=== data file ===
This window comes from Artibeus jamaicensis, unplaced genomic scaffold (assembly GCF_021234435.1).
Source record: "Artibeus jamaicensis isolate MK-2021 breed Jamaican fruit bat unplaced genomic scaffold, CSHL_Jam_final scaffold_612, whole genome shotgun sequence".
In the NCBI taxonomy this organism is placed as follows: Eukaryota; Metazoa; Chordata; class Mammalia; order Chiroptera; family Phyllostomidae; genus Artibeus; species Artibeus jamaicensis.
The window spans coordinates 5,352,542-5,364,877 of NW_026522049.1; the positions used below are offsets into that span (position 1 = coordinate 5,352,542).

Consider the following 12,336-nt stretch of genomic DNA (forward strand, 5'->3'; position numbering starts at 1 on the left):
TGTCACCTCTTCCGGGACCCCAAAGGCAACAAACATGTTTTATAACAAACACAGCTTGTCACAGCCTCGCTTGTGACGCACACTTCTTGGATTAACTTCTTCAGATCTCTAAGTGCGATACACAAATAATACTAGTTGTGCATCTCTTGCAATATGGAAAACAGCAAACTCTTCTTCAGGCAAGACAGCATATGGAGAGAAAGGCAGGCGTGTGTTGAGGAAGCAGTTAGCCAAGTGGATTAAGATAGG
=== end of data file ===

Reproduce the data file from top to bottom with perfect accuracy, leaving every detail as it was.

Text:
This window comes from Artibeus jamaicensis, unplaced genomic scaffold (assembly GCF_021234435.1).
Source record: "Artibeus jamaicensis isolate MK-2021 breed Jamaican fruit bat unplaced genomic scaffold, CSHL_Jam_final scaffold_612, whole genome shotgun sequence".
In the NCBI taxonomy this organism is placed as follows: Eukaryota; Metazoa; Chordata; class Mammalia; order Chiroptera; family Phyllostomidae; genus Artibeus; species Artibeus jamaicensis.
The window spans coordinates 5,352,542-5,364,877 of NW_026522049.1; the positions used below are offsets into that span (position 1 = coordinate 5,352,542).

Consider the following 12,336-nt stretch of genomic DNA (forward strand, 5'->3'; position numbering starts at 1 on the left):
TGTCACCTCTTCCGGGACCCCAAAGGCAACAAACATGTTTTATAACAAACACAGCTTGTCACAGCCTCGCTTGTGACGCACACTTCTTGGATTAACTTCTTCAGATCTCTAAGTGCGATACACAAATAATACTAGTTGTGCATCTCTTGCAATATGGAAAACAGCAAACTCTTCTTCAGGCAAGACAGCATATGGAGAGAAAGGCAGGCGTGTGTTGAGGAAGCAGTTAGCCAAGTGGATTAAGATAGG